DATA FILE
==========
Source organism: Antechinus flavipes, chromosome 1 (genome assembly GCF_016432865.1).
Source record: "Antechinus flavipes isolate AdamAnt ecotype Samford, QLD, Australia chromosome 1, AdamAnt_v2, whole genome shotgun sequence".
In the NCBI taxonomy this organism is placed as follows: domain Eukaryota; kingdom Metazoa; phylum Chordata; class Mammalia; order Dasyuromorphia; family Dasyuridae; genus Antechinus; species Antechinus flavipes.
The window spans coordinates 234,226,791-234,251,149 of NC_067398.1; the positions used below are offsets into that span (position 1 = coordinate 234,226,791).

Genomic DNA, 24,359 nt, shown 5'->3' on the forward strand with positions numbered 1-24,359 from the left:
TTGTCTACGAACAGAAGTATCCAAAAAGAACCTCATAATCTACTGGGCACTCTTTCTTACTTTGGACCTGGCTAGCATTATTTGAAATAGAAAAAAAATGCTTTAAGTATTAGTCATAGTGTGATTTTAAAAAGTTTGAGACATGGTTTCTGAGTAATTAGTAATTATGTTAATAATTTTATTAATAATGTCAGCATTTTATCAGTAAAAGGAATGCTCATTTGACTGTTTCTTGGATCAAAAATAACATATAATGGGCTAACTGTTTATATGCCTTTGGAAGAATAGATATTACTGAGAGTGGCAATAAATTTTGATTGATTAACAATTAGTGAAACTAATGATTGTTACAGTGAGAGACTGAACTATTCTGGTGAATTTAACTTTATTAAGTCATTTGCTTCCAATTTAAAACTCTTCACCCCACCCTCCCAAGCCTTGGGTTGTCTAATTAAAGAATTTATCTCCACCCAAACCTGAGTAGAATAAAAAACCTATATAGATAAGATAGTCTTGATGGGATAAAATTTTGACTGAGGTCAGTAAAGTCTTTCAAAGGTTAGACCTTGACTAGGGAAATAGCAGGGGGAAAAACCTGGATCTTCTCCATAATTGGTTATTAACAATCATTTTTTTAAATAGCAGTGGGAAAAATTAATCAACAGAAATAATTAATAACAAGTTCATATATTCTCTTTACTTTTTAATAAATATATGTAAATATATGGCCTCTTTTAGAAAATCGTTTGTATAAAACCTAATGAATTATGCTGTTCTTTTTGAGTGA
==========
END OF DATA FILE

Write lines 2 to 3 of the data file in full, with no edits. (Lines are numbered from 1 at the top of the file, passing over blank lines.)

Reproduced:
Source record: "Antechinus flavipes isolate AdamAnt ecotype Samford, QLD, Australia chromosome 1, AdamAnt_v2, whole genome shotgun sequence".
In the NCBI taxonomy this organism is placed as follows: domain Eukaryota; kingdom Metazoa; phylum Chordata; class Mammalia; order Dasyuromorphia; family Dasyuridae; genus Antechinus; species Antechinus flavipes.